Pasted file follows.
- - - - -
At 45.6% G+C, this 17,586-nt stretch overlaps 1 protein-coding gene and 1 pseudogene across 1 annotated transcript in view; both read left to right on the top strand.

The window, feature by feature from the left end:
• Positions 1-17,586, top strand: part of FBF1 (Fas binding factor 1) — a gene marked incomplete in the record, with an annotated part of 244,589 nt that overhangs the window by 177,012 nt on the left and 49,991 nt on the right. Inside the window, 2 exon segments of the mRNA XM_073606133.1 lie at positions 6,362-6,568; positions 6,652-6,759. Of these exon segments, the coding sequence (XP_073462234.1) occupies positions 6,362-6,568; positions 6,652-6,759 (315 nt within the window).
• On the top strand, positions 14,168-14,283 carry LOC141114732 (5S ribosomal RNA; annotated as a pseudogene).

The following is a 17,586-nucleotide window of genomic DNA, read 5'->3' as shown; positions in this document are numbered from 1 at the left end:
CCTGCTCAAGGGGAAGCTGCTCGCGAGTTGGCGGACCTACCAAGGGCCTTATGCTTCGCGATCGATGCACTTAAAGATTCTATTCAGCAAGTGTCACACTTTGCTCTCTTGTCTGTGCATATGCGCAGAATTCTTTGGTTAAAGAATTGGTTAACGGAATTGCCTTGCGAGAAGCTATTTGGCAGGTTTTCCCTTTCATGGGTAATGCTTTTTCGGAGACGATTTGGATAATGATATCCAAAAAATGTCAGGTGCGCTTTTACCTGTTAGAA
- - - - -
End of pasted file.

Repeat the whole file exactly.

At 45.6% G+C, this 17,586-nt stretch overlaps 1 protein-coding gene and 1 pseudogene across 1 annotated transcript in view; both read left to right on the top strand.

The window, feature by feature from the left end:
• Positions 1-17,586, top strand: part of FBF1 (Fas binding factor 1) — a gene marked incomplete in the record, with an annotated part of 244,589 nt that overhangs the window by 177,012 nt on the left and 49,991 nt on the right. Inside the window, 2 exon segments of the mRNA XM_073606133.1 lie at positions 6,362-6,568; positions 6,652-6,759. Of these exon segments, the coding sequence (XP_073462234.1) occupies positions 6,362-6,568; positions 6,652-6,759 (315 nt within the window).
• On the top strand, positions 14,168-14,283 carry LOC141114732 (5S ribosomal RNA; annotated as a pseudogene).

The following is a 17,586-nucleotide window of genomic DNA, read 5'->3' as shown; positions in this document are numbered from 1 at the left end:
CCTGCTCAAGGGGAAGCTGCTCGCGAGTTGGCGGACCTACCAAGGGCCTTATGCTTCGCGATCGATGCACTTAAAGATTCTATTCAGCAAGTGTCACACTTTGCTCTCTTGTCTGTGCATATGCGCAGAATTCTTTGGTTAAAGAATTGGTTAACGGAATTGCCTTGCGAGAAGCTATTTGGCAGGTTTTCCCTTTCATGGGTAATGCTTTTTCGGAGACGATTTGGATAATGATATCCAAAAAATGTCAGGTGCGCTTTTACCTGTTAGAA